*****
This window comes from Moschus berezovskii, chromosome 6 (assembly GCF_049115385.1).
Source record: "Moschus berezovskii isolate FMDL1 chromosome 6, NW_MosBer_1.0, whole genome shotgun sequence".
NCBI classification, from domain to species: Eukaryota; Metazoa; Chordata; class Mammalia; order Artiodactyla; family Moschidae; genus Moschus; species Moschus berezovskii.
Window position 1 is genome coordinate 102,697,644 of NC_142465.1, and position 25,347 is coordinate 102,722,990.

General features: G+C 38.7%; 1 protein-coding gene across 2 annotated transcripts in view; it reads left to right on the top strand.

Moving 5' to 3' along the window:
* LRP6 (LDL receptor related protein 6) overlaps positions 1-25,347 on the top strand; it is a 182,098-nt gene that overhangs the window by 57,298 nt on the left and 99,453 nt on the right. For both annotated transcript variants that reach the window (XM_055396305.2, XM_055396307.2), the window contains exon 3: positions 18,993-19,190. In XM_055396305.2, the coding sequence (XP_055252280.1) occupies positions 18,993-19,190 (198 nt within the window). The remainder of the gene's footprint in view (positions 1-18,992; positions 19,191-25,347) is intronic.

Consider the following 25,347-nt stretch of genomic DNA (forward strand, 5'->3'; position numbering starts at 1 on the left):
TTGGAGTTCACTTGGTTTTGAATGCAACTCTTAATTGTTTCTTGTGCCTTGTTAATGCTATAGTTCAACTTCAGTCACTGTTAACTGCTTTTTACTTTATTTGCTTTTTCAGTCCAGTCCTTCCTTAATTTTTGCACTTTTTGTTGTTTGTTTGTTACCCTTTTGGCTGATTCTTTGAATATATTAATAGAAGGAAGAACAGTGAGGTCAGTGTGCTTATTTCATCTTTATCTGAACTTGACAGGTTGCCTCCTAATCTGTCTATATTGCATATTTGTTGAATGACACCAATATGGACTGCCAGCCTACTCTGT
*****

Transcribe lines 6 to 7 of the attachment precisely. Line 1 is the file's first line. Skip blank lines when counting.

Moving 5' to 3' along the window:
* LRP6 (LDL receptor related protein 6) overlaps positions 1-25,347 on the top strand; it is a 182,098-nt gene that overhangs the window by 57,298 nt on the left and 99,453 nt on the right. For both annotated transcript variants that reach the window (XM_055396305.2, XM_055396307.2), the window contains exon 3: positions 18,993-19,190. In XM_055396305.2, the coding sequence (XP_055252280.1) occupies positions 18,993-19,190 (198 nt within the window). The remainder of the gene's footprint in view (positions 1-18,992; positions 19,191-25,347) is intronic.